Article 6 of the GDPR defines lawful reasons.One reason is if you have obtained verifiable, informed and freely given consent.

You may have other lawful reasons apart from consent.
In the case of business, a lawful reason would be 'processing is necessary for the performance of a contract with the data subject' or 'to take steps prior to entering into a contract'. Other lawful reasons include protecting the vital interests of a data subject (eg awareness of medical conditions) or for compliance with a legal obligation (eg accounting and taxation), or for the legitimate interests of the controller or a third party.

Define your data retention period

Once you have established your lawful right to process data, you will need to define how long you will keep the data for - either a method by which this is determined, or a specific term.


Update your Privacy information

Once you are clear on the above, it is important to update your business's Privacy Policy and Notices.

GDPR gives EU citizens (data subjects) the 'right to be informed' which means that organisations must provide fair processing information in their Privacy Notice and be transparent about how they use personal data.
The potential fine for not doing so is €10 million or 2% of annual global turnover, whichever is higher.


Check whether you need to do a Data Protection Impact Assessment (DPIA)

Preparation of a DPIA is mandatory if you process data that is 'likely to result in high risk to the rights and freedoms of natural persons'. As an example, it would be required if your organisation carries out evaluation, scoring or profiling of individuals.
The potential fine for not doing so is €10 million or 2% of annual global turnover, whichever is higher.

It is a mistake to think that the GDPR applies only to personal data held in a database . . . it applies to personal information contained, for example, in documents, spreadsheets and recorded phone calls, whether on or off-premises.


Understand the Rights of Individuals

There is a very clear article about individuals' rights on the
Information Commissioners Office (ICO) website.

Have you determined how you will you seek, record and manage consent?
Have you a process for dealing with existing data for which you do not have consent?

The process needs to include the provision of a data set to an individual, as well as the deletion of an individual’s data from your all of your systems. The question of backups is a complex one that should also be considered.

Find more detail on ICO website

1. The right to be informed

2. The right of access

3. The right to rectification

4. The right to erasure

5. The right to restrict processing

6. The right to data portability

7. The right to object

8. Rights in relation to automated decision making and profiling.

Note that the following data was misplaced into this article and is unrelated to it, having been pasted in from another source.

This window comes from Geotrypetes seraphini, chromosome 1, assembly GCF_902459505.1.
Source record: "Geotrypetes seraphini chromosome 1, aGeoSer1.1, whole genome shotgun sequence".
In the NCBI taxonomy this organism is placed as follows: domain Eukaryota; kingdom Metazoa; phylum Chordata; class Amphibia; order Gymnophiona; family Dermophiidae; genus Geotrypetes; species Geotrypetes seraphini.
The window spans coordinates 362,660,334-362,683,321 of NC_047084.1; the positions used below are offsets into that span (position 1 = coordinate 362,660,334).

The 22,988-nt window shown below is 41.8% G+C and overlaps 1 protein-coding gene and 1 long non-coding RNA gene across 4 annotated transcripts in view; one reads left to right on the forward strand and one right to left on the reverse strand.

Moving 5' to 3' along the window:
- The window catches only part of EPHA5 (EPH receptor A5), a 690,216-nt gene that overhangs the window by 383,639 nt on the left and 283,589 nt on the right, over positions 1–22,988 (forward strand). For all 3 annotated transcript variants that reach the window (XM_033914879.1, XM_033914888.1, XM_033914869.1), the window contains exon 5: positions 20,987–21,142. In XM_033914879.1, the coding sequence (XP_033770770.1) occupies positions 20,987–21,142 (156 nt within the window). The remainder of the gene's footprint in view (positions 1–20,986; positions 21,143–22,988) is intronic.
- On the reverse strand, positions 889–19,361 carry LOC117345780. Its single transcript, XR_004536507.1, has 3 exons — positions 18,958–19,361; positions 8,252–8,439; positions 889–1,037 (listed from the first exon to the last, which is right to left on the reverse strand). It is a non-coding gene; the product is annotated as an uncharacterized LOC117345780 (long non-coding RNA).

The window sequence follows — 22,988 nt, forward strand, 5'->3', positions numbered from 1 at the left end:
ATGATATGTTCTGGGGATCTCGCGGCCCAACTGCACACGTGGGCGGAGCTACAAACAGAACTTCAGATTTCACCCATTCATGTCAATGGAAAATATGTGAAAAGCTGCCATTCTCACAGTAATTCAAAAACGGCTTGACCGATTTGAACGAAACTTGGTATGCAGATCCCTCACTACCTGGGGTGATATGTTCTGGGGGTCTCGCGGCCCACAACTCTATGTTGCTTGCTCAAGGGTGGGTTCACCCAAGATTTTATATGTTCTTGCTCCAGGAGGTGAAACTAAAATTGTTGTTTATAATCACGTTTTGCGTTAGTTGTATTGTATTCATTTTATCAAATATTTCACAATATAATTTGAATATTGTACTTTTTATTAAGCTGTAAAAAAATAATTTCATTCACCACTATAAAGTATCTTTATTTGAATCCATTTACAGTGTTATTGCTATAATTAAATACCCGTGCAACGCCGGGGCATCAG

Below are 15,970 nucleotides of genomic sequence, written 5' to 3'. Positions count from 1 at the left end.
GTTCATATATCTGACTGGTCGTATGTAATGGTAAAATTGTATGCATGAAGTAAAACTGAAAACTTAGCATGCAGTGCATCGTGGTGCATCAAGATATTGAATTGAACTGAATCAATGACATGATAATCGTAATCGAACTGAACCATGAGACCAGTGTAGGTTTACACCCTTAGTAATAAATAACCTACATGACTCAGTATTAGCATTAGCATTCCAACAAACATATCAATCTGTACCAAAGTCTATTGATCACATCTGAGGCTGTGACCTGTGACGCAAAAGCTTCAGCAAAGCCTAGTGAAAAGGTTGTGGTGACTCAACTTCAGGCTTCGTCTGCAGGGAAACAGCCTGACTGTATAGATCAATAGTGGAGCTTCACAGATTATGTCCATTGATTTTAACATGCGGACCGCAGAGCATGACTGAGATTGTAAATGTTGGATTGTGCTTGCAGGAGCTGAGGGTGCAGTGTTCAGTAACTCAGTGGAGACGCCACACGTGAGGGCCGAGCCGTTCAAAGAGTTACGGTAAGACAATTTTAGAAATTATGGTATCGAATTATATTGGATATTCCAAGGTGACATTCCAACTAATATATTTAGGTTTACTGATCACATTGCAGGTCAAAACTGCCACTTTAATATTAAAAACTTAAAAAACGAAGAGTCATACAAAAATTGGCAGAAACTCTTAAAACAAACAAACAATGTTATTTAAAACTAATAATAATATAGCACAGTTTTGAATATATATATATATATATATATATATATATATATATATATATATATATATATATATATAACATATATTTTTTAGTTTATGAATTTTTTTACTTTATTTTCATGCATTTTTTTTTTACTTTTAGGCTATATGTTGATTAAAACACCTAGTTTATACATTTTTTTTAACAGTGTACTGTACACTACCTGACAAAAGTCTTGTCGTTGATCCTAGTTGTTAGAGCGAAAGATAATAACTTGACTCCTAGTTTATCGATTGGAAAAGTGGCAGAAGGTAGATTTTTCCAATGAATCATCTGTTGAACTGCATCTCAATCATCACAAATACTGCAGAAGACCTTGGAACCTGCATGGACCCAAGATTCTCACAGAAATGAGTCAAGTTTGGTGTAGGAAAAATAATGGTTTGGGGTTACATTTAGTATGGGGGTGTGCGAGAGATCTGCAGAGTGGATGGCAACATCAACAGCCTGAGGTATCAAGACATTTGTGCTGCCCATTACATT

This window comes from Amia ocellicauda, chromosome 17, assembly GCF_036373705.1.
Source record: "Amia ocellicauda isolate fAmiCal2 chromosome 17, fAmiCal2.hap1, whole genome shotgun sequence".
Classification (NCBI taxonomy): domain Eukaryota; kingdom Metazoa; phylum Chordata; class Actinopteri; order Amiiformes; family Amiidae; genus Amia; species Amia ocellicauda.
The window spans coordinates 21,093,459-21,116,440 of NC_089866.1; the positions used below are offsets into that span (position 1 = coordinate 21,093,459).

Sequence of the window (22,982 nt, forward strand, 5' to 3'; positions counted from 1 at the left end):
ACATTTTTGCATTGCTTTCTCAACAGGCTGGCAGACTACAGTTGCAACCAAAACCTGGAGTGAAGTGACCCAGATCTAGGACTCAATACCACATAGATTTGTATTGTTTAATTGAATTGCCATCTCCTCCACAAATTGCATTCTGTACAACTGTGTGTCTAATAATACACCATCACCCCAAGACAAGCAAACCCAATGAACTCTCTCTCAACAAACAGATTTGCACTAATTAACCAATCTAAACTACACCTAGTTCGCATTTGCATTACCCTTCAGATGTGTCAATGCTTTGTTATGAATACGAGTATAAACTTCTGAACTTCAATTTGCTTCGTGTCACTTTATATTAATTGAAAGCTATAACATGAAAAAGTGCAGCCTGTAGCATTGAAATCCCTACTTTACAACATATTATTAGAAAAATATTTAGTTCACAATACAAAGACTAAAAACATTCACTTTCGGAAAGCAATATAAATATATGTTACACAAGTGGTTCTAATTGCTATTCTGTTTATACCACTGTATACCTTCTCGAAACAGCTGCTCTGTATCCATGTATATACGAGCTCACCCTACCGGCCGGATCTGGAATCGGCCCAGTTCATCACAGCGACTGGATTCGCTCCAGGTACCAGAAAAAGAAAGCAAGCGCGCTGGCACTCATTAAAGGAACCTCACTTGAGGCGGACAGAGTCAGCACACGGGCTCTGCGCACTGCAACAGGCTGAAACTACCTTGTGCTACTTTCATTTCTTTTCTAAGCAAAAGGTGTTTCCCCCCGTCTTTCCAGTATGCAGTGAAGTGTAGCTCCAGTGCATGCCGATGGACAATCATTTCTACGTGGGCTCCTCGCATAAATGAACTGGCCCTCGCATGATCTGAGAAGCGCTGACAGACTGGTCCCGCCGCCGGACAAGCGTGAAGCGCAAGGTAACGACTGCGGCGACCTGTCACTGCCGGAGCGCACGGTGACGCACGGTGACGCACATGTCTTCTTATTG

Document the data handling process

Organisations need to document where they store the data they hold, where it came from, who they share it with and what they do with it.


Organisations that fail to provide this documentation can be fined.

You may need to undertake an audit to identify your sources for data and consent information. Remember to include data that is provided by third parties, such as stakeholders and suppliers.


Obtain Consent for processing personal data

If you need consent in order to process personal data, you must be able to demonstrate that consent was knowingly given by the data subject. Consent cannot be gained from pre‑ticked boxes, nor assumed because you have found details that were available in a public space, for example on social media or by picking up a business card.

You may have other lawful reasons apart from consent.

When requesting consent, you need to explain the purpose for data processing. Your request must be prominent, specific, in clear and plain language, easy to understand, easily accessible and distinguishable from other matters. It must be as easy to withdraw consent as it is to give it. If you offer services directly to children, you will need to check your additional responsibilities under GDPR.
Be cautious about emailing existing contacts to request consent – there are companies that have been fined for doing so!


Mobile devices and flexible working

Your business data is at risk if anyone in your organisation stores business data on mobile devices such as phones, tablets and laptops, no matter whether these devices are business-owned or user-owned. It is best practice to store all business data on a central server, either on premises or on a private server in a secure datacentre.

This enables you to issue passwords so that individuals have access from their mobile devices only to the data that they need on the server. You will have the peace of mind that all the business data is in one place for complete and secure daily automated backup.

Do you need to give your workers guidance regarding using secured connections when accessing the internet?

Can you control and track the data that your staff shares on the internet via Dropbox, Box and similar?


Click here to download a copy of this guide



What staff need to know about the GDPR


Anyone who handles personal data has a responsibility to keep it secure and ensure that individual’s rights under GDPR are respected. The GDPR makes suggestions on security, which boil down to:

Ensure that data is secure – with access only to those who need it

Be able to restore data if you lose it

Test your security effectiveness regularly

Encrypt data where appropriate


Staff need to be aware of the significant fines for breaches that would put your business, and thereby their job, at risk.


Data Controllers and Data Processors

Under GDPR, both Data Controllers and Data Processors have statutory obligations and both will be held accountable for compliance.